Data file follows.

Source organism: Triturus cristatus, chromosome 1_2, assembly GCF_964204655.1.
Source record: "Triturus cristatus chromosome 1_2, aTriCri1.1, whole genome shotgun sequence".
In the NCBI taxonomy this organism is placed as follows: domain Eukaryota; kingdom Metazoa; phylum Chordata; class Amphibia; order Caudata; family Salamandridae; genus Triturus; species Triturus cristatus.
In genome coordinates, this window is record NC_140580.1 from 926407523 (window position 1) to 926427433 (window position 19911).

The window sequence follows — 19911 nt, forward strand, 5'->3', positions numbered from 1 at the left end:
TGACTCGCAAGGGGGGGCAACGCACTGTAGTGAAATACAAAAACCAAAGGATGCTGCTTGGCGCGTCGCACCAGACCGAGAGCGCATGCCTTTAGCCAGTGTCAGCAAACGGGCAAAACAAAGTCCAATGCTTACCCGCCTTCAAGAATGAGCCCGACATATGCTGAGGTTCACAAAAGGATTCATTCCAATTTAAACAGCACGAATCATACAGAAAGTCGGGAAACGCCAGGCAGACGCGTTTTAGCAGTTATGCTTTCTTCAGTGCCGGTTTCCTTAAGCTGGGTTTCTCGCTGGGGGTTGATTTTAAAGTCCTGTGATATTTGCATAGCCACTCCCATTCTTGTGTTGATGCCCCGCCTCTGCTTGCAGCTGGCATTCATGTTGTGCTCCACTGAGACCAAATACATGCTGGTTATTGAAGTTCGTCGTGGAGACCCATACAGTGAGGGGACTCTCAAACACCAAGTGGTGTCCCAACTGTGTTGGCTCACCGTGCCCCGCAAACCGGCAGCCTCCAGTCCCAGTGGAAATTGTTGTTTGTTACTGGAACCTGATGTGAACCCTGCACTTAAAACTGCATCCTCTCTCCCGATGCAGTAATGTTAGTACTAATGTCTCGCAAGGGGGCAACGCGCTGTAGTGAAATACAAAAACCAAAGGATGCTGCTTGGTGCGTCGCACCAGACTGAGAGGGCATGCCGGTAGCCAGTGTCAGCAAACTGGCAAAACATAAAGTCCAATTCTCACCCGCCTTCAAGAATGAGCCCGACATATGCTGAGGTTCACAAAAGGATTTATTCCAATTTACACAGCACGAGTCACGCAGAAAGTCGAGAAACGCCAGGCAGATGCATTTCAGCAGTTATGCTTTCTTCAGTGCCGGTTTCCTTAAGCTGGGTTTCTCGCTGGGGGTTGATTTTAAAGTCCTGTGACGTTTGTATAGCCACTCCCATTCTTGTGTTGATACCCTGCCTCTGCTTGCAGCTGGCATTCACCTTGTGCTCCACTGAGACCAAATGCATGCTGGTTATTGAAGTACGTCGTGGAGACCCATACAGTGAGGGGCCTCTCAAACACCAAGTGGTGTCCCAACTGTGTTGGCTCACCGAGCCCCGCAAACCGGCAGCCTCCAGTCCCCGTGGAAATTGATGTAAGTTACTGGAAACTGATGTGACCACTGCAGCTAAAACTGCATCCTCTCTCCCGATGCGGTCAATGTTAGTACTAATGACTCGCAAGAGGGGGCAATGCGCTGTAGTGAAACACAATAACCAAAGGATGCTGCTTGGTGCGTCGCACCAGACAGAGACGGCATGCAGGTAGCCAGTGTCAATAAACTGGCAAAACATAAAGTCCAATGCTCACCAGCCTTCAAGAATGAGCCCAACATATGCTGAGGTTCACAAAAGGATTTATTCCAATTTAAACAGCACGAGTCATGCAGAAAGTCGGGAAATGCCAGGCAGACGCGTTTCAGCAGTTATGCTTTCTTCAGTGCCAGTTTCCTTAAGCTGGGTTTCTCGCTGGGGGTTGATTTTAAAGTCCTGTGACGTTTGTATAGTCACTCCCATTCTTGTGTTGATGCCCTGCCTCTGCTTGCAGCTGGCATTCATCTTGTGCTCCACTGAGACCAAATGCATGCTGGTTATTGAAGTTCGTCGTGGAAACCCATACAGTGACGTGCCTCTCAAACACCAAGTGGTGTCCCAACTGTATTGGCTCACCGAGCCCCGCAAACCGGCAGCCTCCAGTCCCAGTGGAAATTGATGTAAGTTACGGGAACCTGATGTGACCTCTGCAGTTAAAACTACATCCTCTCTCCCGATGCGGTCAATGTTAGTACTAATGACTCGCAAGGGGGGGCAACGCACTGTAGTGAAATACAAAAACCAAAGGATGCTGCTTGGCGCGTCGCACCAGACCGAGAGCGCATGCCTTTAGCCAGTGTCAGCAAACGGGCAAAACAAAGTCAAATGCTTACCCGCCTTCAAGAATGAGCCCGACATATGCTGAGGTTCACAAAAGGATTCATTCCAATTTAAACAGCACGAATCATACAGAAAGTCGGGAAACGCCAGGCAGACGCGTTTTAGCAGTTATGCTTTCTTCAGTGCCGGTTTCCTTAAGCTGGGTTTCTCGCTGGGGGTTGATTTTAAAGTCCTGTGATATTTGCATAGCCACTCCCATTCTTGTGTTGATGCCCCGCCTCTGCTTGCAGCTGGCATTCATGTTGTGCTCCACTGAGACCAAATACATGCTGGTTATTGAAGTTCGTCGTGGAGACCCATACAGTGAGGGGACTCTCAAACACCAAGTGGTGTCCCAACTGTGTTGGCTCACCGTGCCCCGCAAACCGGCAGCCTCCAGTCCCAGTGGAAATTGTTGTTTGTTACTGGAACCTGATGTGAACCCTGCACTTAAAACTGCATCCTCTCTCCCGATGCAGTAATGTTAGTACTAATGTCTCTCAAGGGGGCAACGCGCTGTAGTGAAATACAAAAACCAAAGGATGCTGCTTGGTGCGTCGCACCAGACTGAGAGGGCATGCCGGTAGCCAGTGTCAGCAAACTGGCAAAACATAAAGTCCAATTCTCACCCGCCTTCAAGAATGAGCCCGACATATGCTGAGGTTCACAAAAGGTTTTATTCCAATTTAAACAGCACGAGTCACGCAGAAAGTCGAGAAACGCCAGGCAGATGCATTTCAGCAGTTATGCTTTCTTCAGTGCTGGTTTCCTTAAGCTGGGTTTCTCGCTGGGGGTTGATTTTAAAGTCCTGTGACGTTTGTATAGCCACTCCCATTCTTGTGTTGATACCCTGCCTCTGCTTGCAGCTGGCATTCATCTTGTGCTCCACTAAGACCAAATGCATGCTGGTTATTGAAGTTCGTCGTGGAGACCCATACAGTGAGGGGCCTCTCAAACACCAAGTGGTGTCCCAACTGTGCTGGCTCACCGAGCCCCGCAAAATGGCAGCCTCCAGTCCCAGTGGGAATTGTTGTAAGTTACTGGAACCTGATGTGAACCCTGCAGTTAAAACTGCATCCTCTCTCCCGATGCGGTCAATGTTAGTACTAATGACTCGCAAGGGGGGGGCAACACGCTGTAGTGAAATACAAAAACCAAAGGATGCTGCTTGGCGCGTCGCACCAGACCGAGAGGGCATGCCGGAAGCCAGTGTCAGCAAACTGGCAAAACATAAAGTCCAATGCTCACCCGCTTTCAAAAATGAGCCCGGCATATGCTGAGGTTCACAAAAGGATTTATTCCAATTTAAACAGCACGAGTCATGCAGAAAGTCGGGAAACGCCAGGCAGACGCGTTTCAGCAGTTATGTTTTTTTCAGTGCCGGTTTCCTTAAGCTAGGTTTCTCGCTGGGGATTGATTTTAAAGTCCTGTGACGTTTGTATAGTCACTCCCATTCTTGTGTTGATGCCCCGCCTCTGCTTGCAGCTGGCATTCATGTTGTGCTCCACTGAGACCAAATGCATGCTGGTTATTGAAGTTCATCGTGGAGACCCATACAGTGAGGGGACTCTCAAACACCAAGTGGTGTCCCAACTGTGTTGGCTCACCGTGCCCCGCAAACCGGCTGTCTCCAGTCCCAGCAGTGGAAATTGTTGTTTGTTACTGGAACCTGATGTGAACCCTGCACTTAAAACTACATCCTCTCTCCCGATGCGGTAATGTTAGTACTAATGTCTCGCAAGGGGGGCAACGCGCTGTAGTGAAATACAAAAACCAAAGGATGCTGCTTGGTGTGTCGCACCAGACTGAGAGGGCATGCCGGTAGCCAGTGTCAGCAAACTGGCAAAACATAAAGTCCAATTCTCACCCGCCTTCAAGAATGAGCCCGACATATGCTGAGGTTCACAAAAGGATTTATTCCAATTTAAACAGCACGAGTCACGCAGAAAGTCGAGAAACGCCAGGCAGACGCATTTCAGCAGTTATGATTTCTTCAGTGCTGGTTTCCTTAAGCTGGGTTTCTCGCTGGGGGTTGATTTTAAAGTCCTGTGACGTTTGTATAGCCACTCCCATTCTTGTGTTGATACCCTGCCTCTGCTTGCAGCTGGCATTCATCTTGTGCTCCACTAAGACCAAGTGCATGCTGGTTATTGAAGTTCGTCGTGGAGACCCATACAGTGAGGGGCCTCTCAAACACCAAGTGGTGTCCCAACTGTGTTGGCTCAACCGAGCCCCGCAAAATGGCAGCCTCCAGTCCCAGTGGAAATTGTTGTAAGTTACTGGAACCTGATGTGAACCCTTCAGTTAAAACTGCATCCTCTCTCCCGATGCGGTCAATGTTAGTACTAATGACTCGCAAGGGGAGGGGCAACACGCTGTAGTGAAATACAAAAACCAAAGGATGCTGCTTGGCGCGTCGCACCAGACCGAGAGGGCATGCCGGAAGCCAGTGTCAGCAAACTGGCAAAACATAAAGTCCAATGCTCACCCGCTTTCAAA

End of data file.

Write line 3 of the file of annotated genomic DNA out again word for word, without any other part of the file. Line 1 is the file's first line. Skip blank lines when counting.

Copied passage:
In the NCBI taxonomy this organism is placed as follows: domain Eukaryota; kingdom Metazoa; phylum Chordata; class Amphibia; order Caudata; family Salamandridae; genus Triturus; species Triturus cristatus.